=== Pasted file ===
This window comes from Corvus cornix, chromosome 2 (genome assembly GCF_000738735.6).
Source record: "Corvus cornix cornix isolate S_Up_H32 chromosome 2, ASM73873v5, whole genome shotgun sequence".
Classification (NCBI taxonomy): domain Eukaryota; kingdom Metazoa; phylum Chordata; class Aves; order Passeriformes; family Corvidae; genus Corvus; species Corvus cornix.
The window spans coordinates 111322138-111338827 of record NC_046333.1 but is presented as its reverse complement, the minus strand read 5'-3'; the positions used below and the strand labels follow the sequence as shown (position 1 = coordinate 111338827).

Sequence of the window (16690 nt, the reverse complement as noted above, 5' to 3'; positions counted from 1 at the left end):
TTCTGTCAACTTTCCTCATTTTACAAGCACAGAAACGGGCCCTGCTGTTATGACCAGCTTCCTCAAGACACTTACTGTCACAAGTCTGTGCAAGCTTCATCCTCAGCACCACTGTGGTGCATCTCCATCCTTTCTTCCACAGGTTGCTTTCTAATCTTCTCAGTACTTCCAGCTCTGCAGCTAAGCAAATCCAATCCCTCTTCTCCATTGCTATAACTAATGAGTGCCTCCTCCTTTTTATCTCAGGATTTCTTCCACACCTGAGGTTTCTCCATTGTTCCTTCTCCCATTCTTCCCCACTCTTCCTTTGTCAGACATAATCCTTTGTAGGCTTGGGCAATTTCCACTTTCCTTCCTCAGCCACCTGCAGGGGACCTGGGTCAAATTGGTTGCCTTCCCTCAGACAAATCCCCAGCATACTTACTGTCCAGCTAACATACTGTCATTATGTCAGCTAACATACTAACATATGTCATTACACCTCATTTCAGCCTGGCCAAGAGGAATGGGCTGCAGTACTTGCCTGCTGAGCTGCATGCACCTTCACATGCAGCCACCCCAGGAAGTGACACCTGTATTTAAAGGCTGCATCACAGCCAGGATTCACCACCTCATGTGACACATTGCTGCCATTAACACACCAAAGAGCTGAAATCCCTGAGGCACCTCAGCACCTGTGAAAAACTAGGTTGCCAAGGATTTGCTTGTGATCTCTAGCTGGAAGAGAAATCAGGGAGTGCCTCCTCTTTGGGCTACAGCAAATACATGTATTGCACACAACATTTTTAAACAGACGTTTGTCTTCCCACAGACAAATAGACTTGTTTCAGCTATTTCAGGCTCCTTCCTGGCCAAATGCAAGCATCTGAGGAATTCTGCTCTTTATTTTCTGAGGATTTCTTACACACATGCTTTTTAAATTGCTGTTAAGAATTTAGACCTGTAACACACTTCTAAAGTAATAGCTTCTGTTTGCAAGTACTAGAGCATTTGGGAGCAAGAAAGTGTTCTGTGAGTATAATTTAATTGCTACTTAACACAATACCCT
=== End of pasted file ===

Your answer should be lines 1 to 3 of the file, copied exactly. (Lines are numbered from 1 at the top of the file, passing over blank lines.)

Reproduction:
This window comes from Corvus cornix, chromosome 2 (genome assembly GCF_000738735.6).
Source record: "Corvus cornix cornix isolate S_Up_H32 chromosome 2, ASM73873v5, whole genome shotgun sequence".
Classification (NCBI taxonomy): domain Eukaryota; kingdom Metazoa; phylum Chordata; class Aves; order Passeriformes; family Corvidae; genus Corvus; species Corvus cornix.